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“Wild Heart of Spokane” beats a trail in the Dishman Hills

Posted on April 25, 2019 at 6:00 am

By Erin Dodge

Nestled between Spokane and Spokane Valley south of the I-90 lays the “Wild Heart of Spokane.” Trailheads lead you to natural wonders where you can experience a high diversity of rock formations and geologic features, native trees, plants and flowers, birds and butterflies, and find evidence of large mammals such as moose, elk, deer and bear. You may know the area as the Dishman Hills.

These hills are the focus of an upcoming lecture and discussion with Jeff Lambert, Executive Director of the Dishman Hills Conservancy. During the discussion, you’ll learn about upcoming guided nature walks and hikes, the five-year conservation plan, and ways to get involved as a volunteer for the conservancy.

Dishman Hills: The Wild Heart of Spokane
SPOKANE VALLEY
Wednesday, May 8, 7pm

Jeff Lambert shared some insights with me about the history of and current and future work of the Dishman Hills Conservancy and the natural areas available to the public.

INTERVIEW WITH JEFF LAMBERT

Erin Dodge: What is the Dishman Hills Conservancy and why are its efforts important?

Jeff Lambert: The DHC was founded in 1966 to preserve and protect the Dishman Hills for recreation and education. The Dishman Hills is a unique area of natural wonders surrounded by urban development and known as the “Wild Heart of Spokane.”

Tom Rogers was the founder of the DHC. He was a biology teacher at University High School who viewed the Hhills as an accessible natural area that was perfect for nature study and fun recreational activities.

The rare plants and unique geologic features in the hills led to the first Natural Resource Conservation Area (NRCA), established by the Washington State Department of Natural Resources in 1987 (under RCW 79.71.100 “Designation of certain areas as natural resources conservation areas”).

The NRCA designation protects the natural features of the Dishman Hills. The purpose is to permanently protect the geologic features, native ecosystems, plants, and animals. In addition to contributing to region-wide biodiversity conservation, the hills serve as a baseline reference site to guide the restoration of other nearby areas.

Erin: How can people learn more about the conservation areas?

Jeff: The best way to learn about the Dishman Hills is to go on a nature walk or hike. Anyone can sign up for free at the DHC website (www.dishmanhills.org).

There are many DHC events that have information on nature and recreation. The Trails Day at Camp Caro on June 1, 2019, is an event with the trail run, free nature walks, trail information, agility course, climbing wall, and more. We also have a community picnic in August. All recreation trailheads are free with no parking permit required.

The website has information on history, nature, hikes, maps, and events.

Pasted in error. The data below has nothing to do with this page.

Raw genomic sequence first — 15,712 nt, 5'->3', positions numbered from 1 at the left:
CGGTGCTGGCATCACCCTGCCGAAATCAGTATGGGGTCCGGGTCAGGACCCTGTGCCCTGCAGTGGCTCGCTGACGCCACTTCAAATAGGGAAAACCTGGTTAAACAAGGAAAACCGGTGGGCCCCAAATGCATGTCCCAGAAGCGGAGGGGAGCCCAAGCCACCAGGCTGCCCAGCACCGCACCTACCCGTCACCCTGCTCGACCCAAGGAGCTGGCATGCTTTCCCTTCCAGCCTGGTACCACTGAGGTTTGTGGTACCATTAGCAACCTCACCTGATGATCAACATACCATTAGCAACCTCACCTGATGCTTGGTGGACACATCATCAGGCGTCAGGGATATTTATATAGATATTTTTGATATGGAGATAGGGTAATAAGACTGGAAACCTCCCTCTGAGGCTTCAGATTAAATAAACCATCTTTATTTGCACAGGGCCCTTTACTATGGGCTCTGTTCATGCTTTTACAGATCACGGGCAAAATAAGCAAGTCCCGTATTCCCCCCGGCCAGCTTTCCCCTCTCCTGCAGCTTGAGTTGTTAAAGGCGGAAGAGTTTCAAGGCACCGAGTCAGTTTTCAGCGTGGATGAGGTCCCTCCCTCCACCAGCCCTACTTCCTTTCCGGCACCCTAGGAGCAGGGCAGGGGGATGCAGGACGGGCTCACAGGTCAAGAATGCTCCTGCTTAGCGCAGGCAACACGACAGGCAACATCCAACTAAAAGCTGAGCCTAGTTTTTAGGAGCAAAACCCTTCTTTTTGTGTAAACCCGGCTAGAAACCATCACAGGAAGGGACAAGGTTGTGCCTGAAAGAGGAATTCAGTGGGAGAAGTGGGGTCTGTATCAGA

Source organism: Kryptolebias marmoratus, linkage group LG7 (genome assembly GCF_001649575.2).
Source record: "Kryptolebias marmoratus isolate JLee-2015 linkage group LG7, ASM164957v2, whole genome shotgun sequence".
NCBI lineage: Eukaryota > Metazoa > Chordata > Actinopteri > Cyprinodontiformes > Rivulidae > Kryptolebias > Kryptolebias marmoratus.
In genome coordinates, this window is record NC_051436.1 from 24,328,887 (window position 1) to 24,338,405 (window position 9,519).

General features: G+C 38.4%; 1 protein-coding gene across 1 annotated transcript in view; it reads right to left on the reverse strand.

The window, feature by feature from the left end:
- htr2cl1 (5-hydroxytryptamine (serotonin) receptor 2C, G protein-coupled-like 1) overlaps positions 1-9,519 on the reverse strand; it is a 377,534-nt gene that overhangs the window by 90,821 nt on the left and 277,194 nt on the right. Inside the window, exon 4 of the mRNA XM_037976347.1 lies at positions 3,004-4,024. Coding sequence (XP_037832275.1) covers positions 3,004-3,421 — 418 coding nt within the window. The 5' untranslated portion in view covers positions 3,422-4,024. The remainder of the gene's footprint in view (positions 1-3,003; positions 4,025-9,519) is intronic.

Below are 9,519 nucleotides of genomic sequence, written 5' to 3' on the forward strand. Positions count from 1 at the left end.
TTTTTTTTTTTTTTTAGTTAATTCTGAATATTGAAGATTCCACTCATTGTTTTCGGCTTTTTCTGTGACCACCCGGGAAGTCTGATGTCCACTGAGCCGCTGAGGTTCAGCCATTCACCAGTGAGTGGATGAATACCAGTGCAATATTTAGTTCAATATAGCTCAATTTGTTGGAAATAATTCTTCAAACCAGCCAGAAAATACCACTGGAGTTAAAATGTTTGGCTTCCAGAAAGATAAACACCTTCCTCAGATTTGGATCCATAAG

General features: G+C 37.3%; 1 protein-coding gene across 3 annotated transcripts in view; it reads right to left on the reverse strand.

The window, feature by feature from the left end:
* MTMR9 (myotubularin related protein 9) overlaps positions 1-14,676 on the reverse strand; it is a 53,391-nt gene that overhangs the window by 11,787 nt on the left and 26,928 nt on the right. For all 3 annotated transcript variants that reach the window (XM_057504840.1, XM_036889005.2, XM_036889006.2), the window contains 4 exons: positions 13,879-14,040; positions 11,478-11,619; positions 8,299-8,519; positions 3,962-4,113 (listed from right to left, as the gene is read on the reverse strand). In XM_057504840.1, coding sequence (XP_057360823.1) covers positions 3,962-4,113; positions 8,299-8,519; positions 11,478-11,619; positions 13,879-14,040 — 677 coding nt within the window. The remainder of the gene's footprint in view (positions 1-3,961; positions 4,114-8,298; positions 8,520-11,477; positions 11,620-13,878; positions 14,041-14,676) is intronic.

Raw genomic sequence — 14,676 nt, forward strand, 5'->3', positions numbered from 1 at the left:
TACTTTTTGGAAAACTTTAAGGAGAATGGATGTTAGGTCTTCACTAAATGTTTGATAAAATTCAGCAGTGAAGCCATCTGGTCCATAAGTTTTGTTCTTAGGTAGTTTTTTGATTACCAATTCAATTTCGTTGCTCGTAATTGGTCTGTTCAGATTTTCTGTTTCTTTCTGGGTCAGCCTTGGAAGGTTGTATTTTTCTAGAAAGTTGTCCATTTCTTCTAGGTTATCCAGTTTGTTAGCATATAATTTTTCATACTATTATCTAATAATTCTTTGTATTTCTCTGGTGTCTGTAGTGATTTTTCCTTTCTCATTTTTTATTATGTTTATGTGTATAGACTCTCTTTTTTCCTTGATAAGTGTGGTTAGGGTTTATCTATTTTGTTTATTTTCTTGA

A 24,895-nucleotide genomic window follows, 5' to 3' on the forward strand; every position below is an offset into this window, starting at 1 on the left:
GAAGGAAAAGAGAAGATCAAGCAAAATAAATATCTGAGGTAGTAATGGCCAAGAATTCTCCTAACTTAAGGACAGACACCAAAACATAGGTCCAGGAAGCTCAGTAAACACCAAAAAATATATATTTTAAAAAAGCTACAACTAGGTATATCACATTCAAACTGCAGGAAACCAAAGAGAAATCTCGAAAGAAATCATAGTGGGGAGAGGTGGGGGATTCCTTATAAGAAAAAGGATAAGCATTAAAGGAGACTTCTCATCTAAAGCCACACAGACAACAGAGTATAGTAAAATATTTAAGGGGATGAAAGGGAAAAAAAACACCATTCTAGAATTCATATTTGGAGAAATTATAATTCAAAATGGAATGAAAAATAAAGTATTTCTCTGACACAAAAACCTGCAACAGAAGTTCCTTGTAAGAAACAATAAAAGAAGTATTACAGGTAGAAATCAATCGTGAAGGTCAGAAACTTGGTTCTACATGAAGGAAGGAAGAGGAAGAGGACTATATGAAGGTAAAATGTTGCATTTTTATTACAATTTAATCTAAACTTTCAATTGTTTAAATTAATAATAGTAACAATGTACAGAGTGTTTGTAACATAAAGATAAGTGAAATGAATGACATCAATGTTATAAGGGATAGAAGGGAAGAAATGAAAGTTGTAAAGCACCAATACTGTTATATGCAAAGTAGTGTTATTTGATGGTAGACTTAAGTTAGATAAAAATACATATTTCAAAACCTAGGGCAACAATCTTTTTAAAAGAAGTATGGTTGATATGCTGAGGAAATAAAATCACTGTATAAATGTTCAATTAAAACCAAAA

Erin: What can people see and discover on walks and hikes?

Jeff: A guided walk introduces people to the correct route—you will not get lost and we make sure you go to the best spots.

The wilderness views are surprising given the hills are surrounded by urban development. You will also learn about the history and geography of the area. The hills have a wide variety of geological features, plants and animals.

The Dishman Hills has four major trailheads including Camp Caro, Glenrose, Iller Creek, and Stevens Creek. A new trailhead in the Ponderosa neighborhood is planned when funding is identified. All trailheads are free to access.

Our expansion plans, as part of the DHC mission, are to continue to acquire 1200-acres of Dishman Hills land for conservation and recreation and add three trailheads for public access. The total cost over five years is estimated to be $5.7 million. After the first year of the plan in 2018, 300 acres were acquired. The DHC plans to add more land as funds become available.

The DHC has an agreement to acquire 137 acres on Willow Springs Road for a new trailhead in September if the $800,000 purchase price can be raised. DHC is leading special site visits to this property to show off the natural features all summer long.

Erin: What are the different ways people can get involved?

Jeff: Hikes and nature walks are the best way to learn about the Wild Heart of Spokane.

Volunteering is the best way to be involved. There are many volunteer activities, including planting trees and shrubs, weed management, trail building, and helping with events such as outdoor education for kids and the annual picnic.

Joining the Dishman Hills Conservancy is the best way to get all of the information on events and news in new conservation areas and trails.

Of course, donations of cash, stocks, and real estate help fund conservation acquisitions, stewardship, and education. Donating is the best way to invest in the future of the Wild Heart of Spokane.

Learn more about the ongoing work of the Dishman Hills Conservancy, how to join the efforts, and upcoming guided hikes and walks at www.dishmanhills.org.

Erin Dodge

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